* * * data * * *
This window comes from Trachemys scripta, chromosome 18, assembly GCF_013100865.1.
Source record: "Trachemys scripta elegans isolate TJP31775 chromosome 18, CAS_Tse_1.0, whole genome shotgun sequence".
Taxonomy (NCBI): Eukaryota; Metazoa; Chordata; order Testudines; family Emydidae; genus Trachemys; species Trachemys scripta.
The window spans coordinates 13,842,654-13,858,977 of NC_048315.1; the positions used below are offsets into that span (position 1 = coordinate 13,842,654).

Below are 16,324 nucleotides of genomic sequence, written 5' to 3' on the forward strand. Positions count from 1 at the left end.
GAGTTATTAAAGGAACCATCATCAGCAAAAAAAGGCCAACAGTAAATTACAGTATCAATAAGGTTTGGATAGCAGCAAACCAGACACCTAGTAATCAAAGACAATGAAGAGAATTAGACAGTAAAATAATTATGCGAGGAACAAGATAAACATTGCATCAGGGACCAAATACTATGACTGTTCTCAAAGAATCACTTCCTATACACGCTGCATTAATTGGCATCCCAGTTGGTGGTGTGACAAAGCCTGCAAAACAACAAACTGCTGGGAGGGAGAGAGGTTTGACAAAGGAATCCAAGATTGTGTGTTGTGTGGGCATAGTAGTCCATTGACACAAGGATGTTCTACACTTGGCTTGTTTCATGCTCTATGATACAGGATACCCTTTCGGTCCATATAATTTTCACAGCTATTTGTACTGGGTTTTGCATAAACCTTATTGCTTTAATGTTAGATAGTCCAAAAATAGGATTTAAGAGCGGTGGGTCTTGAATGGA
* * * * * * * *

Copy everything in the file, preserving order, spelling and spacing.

This window comes from Trachemys scripta, chromosome 18, assembly GCF_013100865.1.
Source record: "Trachemys scripta elegans isolate TJP31775 chromosome 18, CAS_Tse_1.0, whole genome shotgun sequence".
Taxonomy (NCBI): Eukaryota; Metazoa; Chordata; order Testudines; family Emydidae; genus Trachemys; species Trachemys scripta.
The window spans coordinates 13,842,654-13,858,977 of NC_048315.1; the positions used below are offsets into that span (position 1 = coordinate 13,842,654).

Below are 16,324 nucleotides of genomic sequence, written 5' to 3' on the forward strand. Positions count from 1 at the left end.
GAGTTATTAAAGGAACCATCATCAGCAAAAAAAGGCCAACAGTAAATTACAGTATCAATAAGGTTTGGATAGCAGCAAACCAGACACCTAGTAATCAAAGACAATGAAGAGAATTAGACAGTAAAATAATTATGCGAGGAACAAGATAAACATTGCATCAGGGACCAAATACTATGACTGTTCTCAAAGAATCACTTCCTATACACGCTGCATTAATTGGCATCCCAGTTGGTGGTGTGACAAAGCCTGCAAAACAACAAACTGCTGGGAGGGAGAGAGGTTTGACAAAGGAATCCAAGATTGTGTGTTGTGTGGGCATAGTAGTCCATTGACACAAGGATGTTCTACACTTGGCTTGTTTCATGCTCTATGATACAGGATACCCTTTCGGTCCATATAATTTTCACAGCTATTTGTACTGGGTTTTGCATAAACCTTATTGCTTTAATGTTAGATAGTCCAAAAATAGGATTTAAGAGCGGTGGGTCTTGAATGGA